Why the Economy Went South

A reformed Wall Streeter explains where Congress went wrong on lending. Plus, a timeline of the mortgage crisis.

| Mon Jul. 7, 2008 3:00 AM EDT
After months of housing-market debris, Congress is still grappling with temporary solutions. One question they should be asking this week: How could these problems have been avoided?

Below, five ways Wall Street and Washington set us up for the crash.

Newt Gingrich and Home Ownership

There were myriad calls in the early '90s to usher in banking controls on the precipice of the GOP "contract with America" revolution. In response, the House battled for the Home Ownership and Equity Protection Act of 1994 to cap the most outrageous predatory loans.

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HOEPA's passage had dire consequences. First, it left a huge gap between the most egregious rates and fees a lender could charge and the next most egregious. If lenders didn't want to hit the new caps, they could still extend loans with rates and fees just beneath the HOEPA triggers. Since they would make less money off of each loan due to reduced rates and fees, they'd have to find more borrowers to make the same profits.

Voila, the quiet birth of subprime lending.

Florida and the "Rodash Fix"

At the same time the legislative battle to constrain interest rates and loan fees was being waged in Washington, another fight, over loan transparency, was being fought throughout the cities of America. It began in Miami, Florida.

Miami resident Martha Rodash had just received some good news in March 1994; the 11th District Federal Court of Appeals in Florida had awarded her the right to rescind on her mortgage, a major upset for the two big lenders she was facing. Little did she know that her victory would help pave the way for the subprime loan bubble.

Rodash wasn't some deadbeat trying to get out of her payments. She wasn't even a victim of predatory lending. But when stricken with multiple sclerosis, she refinanced her home in order to seek a cure. The treatments failed, and she was soon forced to quit her job. Ultimately, she defaulted on her loan.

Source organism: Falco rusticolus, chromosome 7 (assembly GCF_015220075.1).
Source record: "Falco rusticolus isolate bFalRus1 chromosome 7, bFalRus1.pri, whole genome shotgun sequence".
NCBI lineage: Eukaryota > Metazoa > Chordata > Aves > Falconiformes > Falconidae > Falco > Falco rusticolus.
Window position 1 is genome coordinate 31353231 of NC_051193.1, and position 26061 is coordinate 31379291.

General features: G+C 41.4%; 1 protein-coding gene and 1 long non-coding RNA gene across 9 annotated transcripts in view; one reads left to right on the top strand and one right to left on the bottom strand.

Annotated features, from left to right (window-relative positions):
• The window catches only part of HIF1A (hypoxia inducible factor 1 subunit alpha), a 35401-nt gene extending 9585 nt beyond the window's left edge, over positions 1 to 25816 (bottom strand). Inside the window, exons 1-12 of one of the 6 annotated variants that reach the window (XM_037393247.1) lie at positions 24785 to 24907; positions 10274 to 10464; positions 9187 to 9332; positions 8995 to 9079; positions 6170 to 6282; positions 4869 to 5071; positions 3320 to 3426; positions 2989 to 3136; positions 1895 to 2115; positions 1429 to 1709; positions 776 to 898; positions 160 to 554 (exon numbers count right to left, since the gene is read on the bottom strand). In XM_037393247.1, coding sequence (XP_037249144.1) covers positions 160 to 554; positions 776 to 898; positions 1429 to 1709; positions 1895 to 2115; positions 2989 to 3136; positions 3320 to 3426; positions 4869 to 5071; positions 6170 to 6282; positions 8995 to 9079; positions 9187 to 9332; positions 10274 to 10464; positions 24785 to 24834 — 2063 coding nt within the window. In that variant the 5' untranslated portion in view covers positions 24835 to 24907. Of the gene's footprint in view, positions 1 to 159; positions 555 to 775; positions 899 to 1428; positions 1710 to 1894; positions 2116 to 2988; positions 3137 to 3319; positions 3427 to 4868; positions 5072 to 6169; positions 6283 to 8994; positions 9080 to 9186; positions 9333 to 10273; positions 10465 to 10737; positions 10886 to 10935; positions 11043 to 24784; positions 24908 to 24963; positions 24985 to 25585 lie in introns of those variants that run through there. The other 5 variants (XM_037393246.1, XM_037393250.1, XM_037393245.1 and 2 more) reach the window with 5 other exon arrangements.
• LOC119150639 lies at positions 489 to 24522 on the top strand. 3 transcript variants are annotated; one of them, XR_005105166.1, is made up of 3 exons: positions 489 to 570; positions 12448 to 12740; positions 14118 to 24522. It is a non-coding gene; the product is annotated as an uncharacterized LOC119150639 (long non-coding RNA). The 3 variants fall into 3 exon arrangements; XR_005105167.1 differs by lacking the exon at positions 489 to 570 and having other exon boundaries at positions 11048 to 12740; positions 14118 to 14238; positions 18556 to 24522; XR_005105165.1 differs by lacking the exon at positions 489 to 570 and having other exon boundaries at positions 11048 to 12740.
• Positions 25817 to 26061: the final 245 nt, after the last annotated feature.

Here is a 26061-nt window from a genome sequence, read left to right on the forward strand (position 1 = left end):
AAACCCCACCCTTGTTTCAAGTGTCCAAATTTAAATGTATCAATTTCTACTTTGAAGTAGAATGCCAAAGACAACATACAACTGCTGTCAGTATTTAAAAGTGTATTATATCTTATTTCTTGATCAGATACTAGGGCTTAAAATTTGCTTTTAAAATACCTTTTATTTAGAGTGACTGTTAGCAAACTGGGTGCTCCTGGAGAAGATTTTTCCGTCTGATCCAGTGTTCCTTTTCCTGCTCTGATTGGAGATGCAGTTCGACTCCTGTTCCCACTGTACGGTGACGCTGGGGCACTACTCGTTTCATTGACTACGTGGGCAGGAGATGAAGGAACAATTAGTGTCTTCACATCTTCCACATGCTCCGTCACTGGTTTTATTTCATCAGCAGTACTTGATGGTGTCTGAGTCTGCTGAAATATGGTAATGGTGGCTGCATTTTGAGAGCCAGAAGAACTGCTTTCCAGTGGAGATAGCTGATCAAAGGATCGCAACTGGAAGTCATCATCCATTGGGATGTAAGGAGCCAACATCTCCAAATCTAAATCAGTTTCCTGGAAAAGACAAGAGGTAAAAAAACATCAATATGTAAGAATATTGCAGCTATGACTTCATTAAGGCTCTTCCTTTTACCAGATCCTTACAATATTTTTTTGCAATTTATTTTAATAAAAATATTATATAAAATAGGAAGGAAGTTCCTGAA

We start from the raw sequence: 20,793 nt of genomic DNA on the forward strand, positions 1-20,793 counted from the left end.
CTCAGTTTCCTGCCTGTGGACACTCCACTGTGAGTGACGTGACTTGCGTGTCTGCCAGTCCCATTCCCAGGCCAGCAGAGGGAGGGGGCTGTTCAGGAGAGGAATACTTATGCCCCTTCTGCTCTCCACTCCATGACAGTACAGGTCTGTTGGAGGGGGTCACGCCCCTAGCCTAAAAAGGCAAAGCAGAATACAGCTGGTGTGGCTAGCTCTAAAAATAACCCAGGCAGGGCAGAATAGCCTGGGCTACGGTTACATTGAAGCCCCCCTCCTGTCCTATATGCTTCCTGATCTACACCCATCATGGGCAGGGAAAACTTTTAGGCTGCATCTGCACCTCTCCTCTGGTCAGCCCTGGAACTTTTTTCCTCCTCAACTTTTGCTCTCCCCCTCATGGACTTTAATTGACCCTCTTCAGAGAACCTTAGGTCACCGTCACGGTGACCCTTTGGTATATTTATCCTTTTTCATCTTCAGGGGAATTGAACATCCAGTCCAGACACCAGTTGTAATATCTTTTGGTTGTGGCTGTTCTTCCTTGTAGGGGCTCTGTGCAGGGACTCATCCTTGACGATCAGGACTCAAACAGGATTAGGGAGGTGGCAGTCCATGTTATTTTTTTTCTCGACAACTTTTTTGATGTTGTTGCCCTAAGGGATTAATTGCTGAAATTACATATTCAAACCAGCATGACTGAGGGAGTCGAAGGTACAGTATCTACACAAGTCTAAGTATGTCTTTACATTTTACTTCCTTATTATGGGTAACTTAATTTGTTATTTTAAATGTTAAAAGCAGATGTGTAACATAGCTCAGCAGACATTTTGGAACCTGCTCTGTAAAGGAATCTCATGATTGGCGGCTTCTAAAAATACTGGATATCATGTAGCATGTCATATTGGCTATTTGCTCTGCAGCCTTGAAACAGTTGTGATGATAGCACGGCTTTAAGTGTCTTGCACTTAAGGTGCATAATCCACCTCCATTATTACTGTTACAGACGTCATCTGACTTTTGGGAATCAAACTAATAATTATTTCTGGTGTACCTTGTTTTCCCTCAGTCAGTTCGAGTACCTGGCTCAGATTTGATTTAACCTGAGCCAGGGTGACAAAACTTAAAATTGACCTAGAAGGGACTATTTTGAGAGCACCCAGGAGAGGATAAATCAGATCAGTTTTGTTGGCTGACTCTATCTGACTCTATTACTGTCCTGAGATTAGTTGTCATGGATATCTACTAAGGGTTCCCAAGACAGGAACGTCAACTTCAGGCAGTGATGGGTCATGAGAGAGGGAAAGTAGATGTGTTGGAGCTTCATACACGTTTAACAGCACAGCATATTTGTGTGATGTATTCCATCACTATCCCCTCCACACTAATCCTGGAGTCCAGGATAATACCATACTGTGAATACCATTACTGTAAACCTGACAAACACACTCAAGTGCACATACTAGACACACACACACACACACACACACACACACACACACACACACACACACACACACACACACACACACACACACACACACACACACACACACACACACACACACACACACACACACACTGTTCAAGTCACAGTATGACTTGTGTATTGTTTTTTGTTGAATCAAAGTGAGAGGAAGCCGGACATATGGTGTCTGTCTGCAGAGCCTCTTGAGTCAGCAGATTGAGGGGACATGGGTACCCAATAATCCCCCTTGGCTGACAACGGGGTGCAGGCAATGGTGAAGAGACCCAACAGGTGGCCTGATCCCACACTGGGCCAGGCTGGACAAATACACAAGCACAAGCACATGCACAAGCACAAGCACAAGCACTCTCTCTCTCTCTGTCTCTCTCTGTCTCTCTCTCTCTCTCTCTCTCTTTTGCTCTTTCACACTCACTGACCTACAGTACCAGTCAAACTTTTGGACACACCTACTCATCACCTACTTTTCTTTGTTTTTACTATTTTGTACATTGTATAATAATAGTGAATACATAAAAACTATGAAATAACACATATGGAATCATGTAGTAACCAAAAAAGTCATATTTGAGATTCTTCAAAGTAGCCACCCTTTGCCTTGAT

Charles Baird of Legal Aid came to her defense. He built his case on a fee misstatement in Rodash's Truth in Lending disclosure sheet. "We didn't wipe out her debt," Baird told me about the victory, "but we did void her mortgage interest and take the lien off her house."

Her consumer victory inspired more than 40 class action suits across the country, and had the national lending industry up in arms.

In 1995, Congress passed a major amendment to the 1968 Truth in Lending Act. That 1995 amendment became known as the "Rodash fix" and had the effect of making certain fees, previously grounds for successful litigation, mute.

Phil Gramm and the "Enron Loophole"

As the late 1990's stock market boom headed into the new millennium, there were some renewed legislative attempts to rein in the banking industry. Notably, in April 2000, Rep. John LaFalce (D-N.Y.) and Sen. Paul Sarbanes (D-Md.) introduced the Predatory Lending Consumer Protection Act of 2000.

The act would have brought down HOEPA triggers and ensured that everyone in the chain had an interest in homeowners' ability to repay loans. Sarbanes and Senate staffer Jonathan Miller worked feverishly to line up cosponsors.

The industry attacked the bill and its backers and won. What passed instead was Texas Sen. Phil Gramm's Commodity Futures Modernization Act of 2000. The act ushered in tremendous growth of unregulated commodity trades through its "Enron Loophole," which allowed companies to trade energy and other commodity futures on unregulated exchanges.

Sarbanes' Sorrow

Meanwhile, Sarbanes and LaFalce soldiered on for the cause of averting lending disaster through instilling appropriate regulation. Three months later, the duo reintroduced the Predatory Lending Consumer Protection Act of 2001. It died, like its predecessor.

Down but not out, Sarbanes and LaFalce tried to pass the 2002 Act the following May. It failed again.

Two years later, the Office of Federal Housing Enterprise Oversight's chief economist, Patrick Lawler, said, "There is no evidence here of prices topping out. On the contrary, house price inflation continues to accelerate, as some areas that have experienced relatively slow appreciation are picking up steam."

Indeed, subprime loan volumes rose from 5 percent of the overall mortgage market in 2001 to 15 percent in 2006. Home equity loans ballooned simultaneously. Then, those adjustable rates kicked in, and yes, prices did top out. Borrower mortgage payments soared by 25 to 30 percent, just as housing values were faltering. Foreclosures ramped up. And consumer protections were simultaneously chucked. On April 15, 2005, Charles Grassley (R-Iowa) passed the 2005 Bankruptcy Abuse and Consumer Protection Act, which worsened the quietly growing housing crisis for consumers. The act took away the ability of borrowers facing bankruptcy to negotiate down the principal of their primary home mortgages with their creditors—meaning they had no way to avoid foreclosure, even if they wanted to.

After the Bust

The finance community's theory is Darwinian: Little people who take bad risks deserve the consequences. Companies that take bad risks are a welcome addition to the fallen competitor list.

Current congressional packages tend to offer temporary financial solutions to long-term regulatory dilemmas. Yet even if we Band-Aid housing, the gear-up in commodities beats on. Wall Street will continue to battle for fewer restrictions under the political guise of American global competition, while Americans bear the brunt of the consequences.

Research support for this article was provided by the Nation Institute Investigative Fund. For more dates and events related to the lending crisis, click here.

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